Trump took to Twitter Friday morning to lash out at the months-long investigation into Russian Federation meddling. Trump later told NBC's Lester Holt he had planned to fire Comey regardless of what recommendation he received from Rosenstein and Attorney General Jeff Sessions, who has recused himself from the Russian Federation investigation. It was not clear whether these records would be sought by Mueller, or the various Senate and House committees investigating alleged Russian interference in the United States election, or all of these.
The former speaker said Trump called him Monday night and that the two discussed Gingrich's concerns.
Comey admitted to leaking one of the memos to the media via a friend at Columbia Law School in order to trigger a special counsel to lead the Department of Justice's Russian Federation probe.
Attorney Steve Ryan says Friday that Michael Cohen plans on cooperating "in all governmental inquiries". Mueller also has expansive powers to investigate any matters that develop from his initial investigation. He also was a top supporter of Trump during the campaign. The appearance before the Senate intelligence committee Tuesday gave Sessions a chance to defend himself, but offered little new insight.
Ryan is a former general counsel for the Senate's committee on governmental affairs.
On Friday, Deputy Attorney General Rod Rosenstein said in a statement, "Americans should be skeptical about anonymous allegations". "Sad!" the president tweeted.
Trump's tweets came after the top lawyer for his transition team warned the organization's officials to preserve all records and other materials related to the Russian Federation probe.
He reiterated tweets from Thursday morning about the investigation. They are Paul Manafort, Trump's former campaign manager; Rick Gates, Manafort's business partner; Carter Page, a former foreign policy adviser; Flynn; and Roger J Stone Jr, an informal adviser to Trump.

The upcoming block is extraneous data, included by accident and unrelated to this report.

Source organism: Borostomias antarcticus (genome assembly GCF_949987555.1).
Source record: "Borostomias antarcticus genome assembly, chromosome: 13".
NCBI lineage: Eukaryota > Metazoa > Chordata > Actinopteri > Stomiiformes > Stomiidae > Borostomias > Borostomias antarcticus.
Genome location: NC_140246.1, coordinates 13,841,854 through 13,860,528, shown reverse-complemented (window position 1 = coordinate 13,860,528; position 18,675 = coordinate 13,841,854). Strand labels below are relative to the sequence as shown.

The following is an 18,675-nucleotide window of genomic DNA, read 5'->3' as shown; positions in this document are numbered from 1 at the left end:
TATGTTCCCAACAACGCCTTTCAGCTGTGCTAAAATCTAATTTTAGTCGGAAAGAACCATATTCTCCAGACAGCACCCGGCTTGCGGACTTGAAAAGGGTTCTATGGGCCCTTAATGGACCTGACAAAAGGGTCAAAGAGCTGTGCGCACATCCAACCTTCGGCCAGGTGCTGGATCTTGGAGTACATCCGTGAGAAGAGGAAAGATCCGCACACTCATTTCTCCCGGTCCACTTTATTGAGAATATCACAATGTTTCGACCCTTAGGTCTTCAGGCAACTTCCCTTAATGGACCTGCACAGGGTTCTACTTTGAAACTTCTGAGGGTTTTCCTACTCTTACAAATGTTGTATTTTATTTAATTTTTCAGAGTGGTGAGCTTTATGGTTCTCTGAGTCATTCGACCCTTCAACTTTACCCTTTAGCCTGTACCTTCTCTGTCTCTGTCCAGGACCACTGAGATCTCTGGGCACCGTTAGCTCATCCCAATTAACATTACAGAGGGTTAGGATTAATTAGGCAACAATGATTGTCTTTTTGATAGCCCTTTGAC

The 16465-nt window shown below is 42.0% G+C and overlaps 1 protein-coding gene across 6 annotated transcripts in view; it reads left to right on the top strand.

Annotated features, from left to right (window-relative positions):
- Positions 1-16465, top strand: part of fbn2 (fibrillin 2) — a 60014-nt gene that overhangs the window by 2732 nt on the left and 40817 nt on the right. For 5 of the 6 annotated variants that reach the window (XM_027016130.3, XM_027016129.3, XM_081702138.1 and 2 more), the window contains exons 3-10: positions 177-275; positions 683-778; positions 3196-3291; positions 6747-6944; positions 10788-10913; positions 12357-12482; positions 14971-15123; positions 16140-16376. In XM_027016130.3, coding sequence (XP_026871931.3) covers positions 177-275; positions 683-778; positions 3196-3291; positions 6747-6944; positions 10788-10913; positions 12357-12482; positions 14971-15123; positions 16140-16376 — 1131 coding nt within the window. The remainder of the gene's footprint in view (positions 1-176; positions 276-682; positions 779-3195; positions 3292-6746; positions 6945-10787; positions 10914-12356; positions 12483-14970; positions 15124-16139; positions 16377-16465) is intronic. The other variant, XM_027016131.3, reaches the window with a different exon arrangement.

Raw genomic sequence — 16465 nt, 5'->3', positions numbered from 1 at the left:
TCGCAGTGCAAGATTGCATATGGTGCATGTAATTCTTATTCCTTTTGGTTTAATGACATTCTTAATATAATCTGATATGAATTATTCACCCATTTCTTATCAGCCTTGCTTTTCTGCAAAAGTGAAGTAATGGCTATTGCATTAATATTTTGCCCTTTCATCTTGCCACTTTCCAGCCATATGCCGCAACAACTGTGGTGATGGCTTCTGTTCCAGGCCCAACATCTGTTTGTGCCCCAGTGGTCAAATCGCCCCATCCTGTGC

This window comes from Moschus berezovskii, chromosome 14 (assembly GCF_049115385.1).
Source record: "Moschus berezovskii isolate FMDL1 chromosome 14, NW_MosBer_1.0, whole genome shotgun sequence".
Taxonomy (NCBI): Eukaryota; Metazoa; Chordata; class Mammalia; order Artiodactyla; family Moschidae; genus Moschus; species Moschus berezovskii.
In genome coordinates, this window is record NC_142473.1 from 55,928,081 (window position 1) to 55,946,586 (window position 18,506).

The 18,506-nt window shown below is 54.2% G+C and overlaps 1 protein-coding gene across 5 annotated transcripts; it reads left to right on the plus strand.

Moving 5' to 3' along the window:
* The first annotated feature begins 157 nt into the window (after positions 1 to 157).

The special counsel is following two major lines of investigation, said one U.S. official familiar with the rough outlines of Mueller's probe who spoke on condition of anonymity.
The transition order came the same day that Vice President Mike Pence's confirmed that he had hired a private lawyer to represent his interests in the expanding probe.
Questions have swirled around potential obstruction of justice since Mr Comey's dramatic testimony last week. "#MAGA", Trump said in another tweet. But Sessions angrily denounced such claims as "secret innuendo", a likely reference to media accounts of a closed-door briefing lawmakers had last week with Comey that suggested the Federal Bureau of Investigation had been looking into whether another meeting had taken place.
Meanwhile, Vice President Mike Pence's office confirmed yesterday that he has retained Richard Cullen, a former USA attorney and the former Virginia attorney general, in response to the investigation.
Allies have even floated the idea that Mueller may be fired.
Seth Moulton, a congressman from Salem in Massachusetts, tweeted, "As the Representative of Salem, MA, I can confirm that this is false", referring to Mr Trump's "witch hunt" whine.
Trump lashed out on Twitter seeming to say that the obstruction of justice and Russian Federation investigation was "the single greatest WITCH HUNT in American political history - led by some very bad and conflicted people!" "Regulations way down, jobs and enthusiasm way up!"
The Labor Department this month that the jobless rate fell to 4.3 percent the lowest level since 2001, from 4.4 percent.
"The Fake News Media hates when I use what has turned out to be my very powerful Social Media - over 100 million people!" But the longer the investigation goes on, the greater the likelihood that someone will innocently contradict himself in a deposition, giving evidence that doesn't mesh with what was originally said to an FBI investigator.
President Donald Trump walks with National Security Adviser H.R. McMaster from the Oval Office to Marine One on the South Lawn of the White House in Washington, Friday, June 16, 2017, for a short trip to Andrews Air Force Base, Md., then onto Miami.
The White House has said the president "has never asked Mr Comey or anyone else to end any investigation, including any investigation involving General Flynn".